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(Possible spoilers)

Doug Stamper appears to be possibly the only loyal character in the world of House of Cards. Without saying too much, even when Stamper appears to be siding with other presidential candidates, and even when Underwood has kicked him to the curb, he turned out to be loyal.

What is the backstory and psychology behind Stamper/Underwood?

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    I'm not sure how, but I got the feeling that Frank helped out Doug during his first bout of alcoholism, which made him loyal ever since. I'll see if I can find a quote or something to substantiate it either way. – System Down Apr 6 '15 at 18:42
  • @SystemDown: OK, fine, but if there's any recurring theme in House of Cards, it's that absolutely no one in the world is trustworthy, loyal, or faithful. Especially, not a political staffer. – ThePopMachine Apr 6 '15 at 19:46
  • Good question, but I don't think they revealed that (yet). – magnattic Apr 6 '15 at 21:23
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I am sorry but I don't have enough rep points to comment but am attempting an answer based on my interpretations and having watched all the seasons. Hopefully, it helps.

In regards to Doug Stamper he is one of my favourite characters. Initially, as the first and second season unfold, he is worked extensively and he does out of his own goodwill. He goes above and beyond to help Frank really showing he is comfortable doing the "dirty work". In season 2 when they start to introduce Seth, they are pitted against each other and he tries to out-do him and show his loyalty. There was an episode mid-season 2 where Frank cuts to the camera and talks about "healthy competition" between them.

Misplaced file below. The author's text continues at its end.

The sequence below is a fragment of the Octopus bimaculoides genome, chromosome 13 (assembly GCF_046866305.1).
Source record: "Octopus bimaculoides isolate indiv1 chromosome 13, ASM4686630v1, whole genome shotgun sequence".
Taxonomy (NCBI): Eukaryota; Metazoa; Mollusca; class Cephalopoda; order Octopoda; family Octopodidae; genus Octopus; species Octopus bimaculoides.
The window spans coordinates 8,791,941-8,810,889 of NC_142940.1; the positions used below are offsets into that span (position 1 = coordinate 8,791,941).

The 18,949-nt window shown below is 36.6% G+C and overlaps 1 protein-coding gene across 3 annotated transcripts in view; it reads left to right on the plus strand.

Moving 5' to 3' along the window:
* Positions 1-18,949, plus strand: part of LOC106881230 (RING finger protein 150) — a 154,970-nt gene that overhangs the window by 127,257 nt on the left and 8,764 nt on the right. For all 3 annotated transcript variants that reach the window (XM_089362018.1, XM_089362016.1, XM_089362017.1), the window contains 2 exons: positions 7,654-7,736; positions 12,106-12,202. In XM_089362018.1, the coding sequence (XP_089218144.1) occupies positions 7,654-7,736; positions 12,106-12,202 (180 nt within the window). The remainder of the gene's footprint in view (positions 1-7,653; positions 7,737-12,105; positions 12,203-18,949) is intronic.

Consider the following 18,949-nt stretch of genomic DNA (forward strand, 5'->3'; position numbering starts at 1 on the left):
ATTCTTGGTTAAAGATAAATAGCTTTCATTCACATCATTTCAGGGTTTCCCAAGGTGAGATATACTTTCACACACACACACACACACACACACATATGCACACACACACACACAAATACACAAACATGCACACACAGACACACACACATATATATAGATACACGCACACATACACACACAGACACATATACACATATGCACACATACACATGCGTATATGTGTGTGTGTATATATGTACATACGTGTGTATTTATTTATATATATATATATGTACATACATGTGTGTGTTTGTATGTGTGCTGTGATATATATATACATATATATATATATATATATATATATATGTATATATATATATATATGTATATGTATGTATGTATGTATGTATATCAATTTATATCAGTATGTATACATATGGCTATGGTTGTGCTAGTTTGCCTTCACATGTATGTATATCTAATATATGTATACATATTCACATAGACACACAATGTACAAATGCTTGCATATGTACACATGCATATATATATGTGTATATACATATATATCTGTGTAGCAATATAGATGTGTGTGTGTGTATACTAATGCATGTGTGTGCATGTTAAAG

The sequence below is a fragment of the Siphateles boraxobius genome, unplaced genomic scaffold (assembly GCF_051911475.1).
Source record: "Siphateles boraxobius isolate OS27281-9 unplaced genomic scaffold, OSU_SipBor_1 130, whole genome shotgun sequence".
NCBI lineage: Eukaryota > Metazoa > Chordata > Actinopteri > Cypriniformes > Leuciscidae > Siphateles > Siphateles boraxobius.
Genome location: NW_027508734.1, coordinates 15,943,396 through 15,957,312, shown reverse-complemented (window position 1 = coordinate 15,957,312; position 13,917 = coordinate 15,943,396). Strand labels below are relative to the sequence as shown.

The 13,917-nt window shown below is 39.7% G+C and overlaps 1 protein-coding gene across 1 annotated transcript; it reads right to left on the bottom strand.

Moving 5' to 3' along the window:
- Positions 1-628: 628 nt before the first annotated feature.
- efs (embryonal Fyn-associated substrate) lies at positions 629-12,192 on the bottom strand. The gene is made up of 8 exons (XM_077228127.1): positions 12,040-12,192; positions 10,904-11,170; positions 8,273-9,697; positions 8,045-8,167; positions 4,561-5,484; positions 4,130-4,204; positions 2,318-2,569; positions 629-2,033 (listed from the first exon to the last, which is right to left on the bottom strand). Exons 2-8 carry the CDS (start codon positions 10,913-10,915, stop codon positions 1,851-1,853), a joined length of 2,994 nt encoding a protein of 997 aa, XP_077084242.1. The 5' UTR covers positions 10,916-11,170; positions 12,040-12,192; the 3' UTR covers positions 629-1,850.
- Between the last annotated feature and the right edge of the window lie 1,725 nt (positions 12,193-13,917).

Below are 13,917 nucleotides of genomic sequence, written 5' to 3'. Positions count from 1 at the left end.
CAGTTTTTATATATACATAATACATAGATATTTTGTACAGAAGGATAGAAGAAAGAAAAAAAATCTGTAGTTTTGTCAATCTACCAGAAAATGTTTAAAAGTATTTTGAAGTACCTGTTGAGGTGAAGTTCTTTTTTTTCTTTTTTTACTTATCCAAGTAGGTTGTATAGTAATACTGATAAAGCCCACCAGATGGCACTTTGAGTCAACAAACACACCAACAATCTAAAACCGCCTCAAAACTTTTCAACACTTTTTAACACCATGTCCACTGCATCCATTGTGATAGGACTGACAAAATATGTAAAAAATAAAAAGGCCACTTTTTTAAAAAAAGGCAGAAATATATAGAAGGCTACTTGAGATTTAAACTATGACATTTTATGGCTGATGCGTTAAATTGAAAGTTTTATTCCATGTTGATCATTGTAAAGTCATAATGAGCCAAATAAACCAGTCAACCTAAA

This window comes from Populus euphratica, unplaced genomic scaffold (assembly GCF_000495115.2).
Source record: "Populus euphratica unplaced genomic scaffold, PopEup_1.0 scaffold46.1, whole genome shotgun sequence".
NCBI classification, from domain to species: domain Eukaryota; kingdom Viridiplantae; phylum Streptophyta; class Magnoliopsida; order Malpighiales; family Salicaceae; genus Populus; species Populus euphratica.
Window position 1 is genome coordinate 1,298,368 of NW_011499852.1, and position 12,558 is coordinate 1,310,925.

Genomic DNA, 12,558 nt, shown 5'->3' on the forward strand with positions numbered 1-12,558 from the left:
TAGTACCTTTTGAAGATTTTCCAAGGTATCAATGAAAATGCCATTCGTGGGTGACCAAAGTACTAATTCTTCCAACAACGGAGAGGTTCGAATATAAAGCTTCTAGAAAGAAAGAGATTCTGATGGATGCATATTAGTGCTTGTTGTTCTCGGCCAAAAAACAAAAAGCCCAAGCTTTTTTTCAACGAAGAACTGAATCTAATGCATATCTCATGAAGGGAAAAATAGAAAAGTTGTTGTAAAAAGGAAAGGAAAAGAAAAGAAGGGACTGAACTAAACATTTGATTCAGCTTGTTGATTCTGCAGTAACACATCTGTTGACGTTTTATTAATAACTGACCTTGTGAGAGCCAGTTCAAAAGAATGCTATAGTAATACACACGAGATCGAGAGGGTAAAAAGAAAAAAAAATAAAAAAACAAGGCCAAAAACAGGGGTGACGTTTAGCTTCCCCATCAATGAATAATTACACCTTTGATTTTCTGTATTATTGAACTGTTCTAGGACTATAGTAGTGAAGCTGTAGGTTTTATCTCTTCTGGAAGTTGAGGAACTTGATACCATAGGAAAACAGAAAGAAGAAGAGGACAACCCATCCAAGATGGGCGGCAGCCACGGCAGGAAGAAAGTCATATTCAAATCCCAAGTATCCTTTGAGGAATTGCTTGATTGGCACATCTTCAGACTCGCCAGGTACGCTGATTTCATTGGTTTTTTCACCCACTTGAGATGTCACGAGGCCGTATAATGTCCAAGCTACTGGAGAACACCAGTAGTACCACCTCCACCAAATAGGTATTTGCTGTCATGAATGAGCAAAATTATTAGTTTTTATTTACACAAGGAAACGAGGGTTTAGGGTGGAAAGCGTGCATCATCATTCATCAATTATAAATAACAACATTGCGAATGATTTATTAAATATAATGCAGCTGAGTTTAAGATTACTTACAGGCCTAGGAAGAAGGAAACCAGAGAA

I personally feel, Doug does it for the power. Yes he is not president but he is the right-hand man. He contributes to Frank and is needed by him as much as Frank thinks he can do it by himself. That is true power. In season 3, Doug over time has collected "dirt" on everyone and has connections, which make him a valuable asset. He refuses Heather Dunbar's insane amount for the key piece of information that would destroy Frank and his campaign (Claire's abortion). The following scenes involve Remy quitting his job and when all else fails...Doug shows up, showing Frank what he was offered and could have done. He wants Frank to know what he is capable of and how much of an asset he is.

Additionally, He does it for his own personal stability as well. Being a recovering alcohol abuser he buried himself in work to distract him from the temptations and going back. He had a slip-up mid-season 2 till beginning of 3. when Rachel got away and Seth seemed like the faithful man. However, when he returned and linking to my first point, he made sure Rachel was dead, he sobered up, and controlled an entire political campaign to an extent behind the scenes. To show Frank 1. He is needed and can do more than what Seth and Remy can 2. He made up for his mistake from letting his emotions getting the best of him and having Rachel escape

Overall, that is my analysis on Doug. I've added some links, which shares similar thoughts. Hope this was enjoyed :)

Doug Stamper

Doug Stamper

http://www.reddit.com/r/HouseOfCards/comments/17tjqz/what_are_your_thoughts_on_doug_stamper/
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Very simply - Doug has a tendency towards obsessive behaviour, firstly towards alcohol, then Rachel, and always Frank.

They are all bad for him but all give him some sense of power or reason for living.

  • This is correct. He has an addictive/obsessive pattern to his behaviour, and for most of the series his addiction is his loyalty to Frank. Spoiler In the latest season, we see him becoming obsessive about a new character, perhaps leading him astray from Frank. – user33312 Apr 11 '16 at 7:14
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    @Winterflags This is correct. There is an extremely important difference between fact and opinion... – b1nary.atr0phy May 30 '16 at 20:28
  • @b1nary.atr0phy Thanks for your input, sir! So you mean Bananana's answer is speculative? – user33312 May 30 '16 at 20:29
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Doug - while being an alcoholic is also a codependent. Here's a definition:What Is a Codependent Relationship?

The first step in getting things back on track is to understand the meaning of a codependent relationship. Experts say it's a pattern of behavior in which you find yourself dependent on approval from someone else for your self-worth and identity.

One key sign is when your sense of purpose in life wraps around making extreme sacrifices to satisfy your partner's needs.

I think this applies to other relationships and not only to romantic ones. Doug seems incapable of building a life of his own. He seems lost without being anchored to Frank.

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